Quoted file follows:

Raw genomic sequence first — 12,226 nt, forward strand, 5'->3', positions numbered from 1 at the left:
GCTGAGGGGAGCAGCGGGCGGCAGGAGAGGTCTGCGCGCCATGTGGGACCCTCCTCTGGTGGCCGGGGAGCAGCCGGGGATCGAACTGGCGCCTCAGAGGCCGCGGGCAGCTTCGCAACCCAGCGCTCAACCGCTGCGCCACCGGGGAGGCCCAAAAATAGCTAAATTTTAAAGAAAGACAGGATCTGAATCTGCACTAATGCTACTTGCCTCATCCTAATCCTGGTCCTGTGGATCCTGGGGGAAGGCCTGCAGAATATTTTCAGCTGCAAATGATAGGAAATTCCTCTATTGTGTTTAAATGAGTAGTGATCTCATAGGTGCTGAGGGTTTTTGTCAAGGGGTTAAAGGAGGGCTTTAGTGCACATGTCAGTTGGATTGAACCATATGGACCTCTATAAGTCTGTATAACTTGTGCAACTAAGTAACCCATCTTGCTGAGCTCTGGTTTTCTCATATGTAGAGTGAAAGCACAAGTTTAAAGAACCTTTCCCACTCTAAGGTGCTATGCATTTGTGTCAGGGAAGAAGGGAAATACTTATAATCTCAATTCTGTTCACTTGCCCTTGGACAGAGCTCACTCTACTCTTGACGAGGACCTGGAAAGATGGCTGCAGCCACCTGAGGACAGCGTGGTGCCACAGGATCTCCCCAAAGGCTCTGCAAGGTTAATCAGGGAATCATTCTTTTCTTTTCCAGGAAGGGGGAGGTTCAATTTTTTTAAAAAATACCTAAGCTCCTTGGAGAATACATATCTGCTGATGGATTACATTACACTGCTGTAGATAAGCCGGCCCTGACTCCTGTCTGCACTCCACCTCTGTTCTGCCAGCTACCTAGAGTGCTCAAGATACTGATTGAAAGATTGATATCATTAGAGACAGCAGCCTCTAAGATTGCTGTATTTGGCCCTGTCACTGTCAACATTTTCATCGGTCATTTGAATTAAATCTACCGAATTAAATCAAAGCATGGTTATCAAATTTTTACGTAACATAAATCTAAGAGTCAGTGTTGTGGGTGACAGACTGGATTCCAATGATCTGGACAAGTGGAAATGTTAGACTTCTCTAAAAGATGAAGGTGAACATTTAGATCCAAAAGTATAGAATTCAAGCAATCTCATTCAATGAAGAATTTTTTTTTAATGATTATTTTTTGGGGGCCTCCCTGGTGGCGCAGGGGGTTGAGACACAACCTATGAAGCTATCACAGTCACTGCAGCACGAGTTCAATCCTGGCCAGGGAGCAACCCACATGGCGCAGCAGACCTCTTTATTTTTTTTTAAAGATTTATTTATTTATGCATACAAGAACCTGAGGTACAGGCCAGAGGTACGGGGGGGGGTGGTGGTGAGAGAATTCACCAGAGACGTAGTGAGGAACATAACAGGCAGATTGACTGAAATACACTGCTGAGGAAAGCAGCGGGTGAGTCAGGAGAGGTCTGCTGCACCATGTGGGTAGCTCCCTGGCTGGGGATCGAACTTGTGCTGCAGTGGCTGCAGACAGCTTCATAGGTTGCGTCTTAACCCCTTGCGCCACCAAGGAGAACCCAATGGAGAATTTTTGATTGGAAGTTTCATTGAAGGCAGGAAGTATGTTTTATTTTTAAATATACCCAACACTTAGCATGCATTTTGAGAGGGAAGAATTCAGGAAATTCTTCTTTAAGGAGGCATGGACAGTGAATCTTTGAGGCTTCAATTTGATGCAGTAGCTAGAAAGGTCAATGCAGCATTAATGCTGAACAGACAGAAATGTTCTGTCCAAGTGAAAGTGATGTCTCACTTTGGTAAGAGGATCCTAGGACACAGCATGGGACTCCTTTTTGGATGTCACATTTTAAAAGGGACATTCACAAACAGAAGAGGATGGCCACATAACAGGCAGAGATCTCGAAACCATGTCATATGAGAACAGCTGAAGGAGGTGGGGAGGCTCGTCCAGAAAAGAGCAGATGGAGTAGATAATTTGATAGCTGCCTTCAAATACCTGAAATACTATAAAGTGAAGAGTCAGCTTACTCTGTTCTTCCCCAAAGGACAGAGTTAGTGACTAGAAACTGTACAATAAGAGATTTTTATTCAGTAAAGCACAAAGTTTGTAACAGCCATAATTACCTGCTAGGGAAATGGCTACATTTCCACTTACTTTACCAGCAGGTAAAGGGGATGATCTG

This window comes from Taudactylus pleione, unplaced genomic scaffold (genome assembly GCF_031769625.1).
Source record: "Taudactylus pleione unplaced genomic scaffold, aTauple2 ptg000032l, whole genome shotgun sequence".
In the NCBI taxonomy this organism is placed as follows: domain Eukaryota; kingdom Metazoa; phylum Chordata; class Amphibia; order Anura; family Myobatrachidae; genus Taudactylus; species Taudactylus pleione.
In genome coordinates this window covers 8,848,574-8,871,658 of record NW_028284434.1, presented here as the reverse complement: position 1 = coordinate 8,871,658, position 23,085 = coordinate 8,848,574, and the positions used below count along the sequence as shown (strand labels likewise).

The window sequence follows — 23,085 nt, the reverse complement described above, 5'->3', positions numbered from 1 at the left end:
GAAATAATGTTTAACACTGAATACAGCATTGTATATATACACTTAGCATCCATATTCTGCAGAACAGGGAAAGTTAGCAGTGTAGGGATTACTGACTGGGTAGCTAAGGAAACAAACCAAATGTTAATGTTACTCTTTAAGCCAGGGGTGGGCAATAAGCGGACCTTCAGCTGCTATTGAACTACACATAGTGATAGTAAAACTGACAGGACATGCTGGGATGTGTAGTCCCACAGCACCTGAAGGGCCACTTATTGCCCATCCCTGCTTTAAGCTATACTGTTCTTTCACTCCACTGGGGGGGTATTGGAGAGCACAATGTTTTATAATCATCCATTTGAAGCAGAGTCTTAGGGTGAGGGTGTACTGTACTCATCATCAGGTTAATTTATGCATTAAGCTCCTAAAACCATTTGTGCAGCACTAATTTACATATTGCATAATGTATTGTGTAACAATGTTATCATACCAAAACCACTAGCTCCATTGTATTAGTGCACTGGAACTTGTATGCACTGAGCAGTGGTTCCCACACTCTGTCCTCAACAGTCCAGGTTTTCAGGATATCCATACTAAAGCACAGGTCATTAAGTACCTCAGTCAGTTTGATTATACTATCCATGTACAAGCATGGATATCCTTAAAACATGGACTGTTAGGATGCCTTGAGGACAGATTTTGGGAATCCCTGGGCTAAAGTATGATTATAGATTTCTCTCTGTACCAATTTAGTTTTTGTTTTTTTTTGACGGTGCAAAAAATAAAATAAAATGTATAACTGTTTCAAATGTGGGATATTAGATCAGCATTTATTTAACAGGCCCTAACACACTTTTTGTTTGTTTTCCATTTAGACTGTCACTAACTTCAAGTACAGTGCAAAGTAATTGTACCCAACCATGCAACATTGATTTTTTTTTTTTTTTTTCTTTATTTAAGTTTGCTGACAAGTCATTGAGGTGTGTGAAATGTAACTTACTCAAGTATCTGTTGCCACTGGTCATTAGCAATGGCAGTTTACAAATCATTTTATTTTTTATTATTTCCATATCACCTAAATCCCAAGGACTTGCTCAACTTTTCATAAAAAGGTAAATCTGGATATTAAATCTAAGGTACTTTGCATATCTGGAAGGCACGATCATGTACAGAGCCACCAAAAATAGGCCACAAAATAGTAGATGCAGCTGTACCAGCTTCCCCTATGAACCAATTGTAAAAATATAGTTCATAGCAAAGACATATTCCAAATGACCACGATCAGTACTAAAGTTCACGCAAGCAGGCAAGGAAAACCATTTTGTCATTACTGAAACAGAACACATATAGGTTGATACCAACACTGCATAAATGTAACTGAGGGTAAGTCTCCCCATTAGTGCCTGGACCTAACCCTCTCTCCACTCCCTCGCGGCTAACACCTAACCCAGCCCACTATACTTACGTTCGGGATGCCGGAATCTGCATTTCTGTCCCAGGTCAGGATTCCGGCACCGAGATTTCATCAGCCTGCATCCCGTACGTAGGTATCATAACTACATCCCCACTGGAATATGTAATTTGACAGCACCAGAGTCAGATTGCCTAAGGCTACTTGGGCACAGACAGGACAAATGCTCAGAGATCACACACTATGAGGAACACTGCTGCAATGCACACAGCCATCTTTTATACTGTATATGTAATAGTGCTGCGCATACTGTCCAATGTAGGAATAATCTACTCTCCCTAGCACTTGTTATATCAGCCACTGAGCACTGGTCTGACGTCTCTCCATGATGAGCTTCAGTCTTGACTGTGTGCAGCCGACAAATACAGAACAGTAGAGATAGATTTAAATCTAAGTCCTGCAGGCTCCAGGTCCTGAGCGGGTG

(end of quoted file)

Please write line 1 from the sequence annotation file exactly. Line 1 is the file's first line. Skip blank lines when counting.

Raw genomic sequence first — 12,226 nt, forward strand, 5'->3', positions numbered from 1 at the left: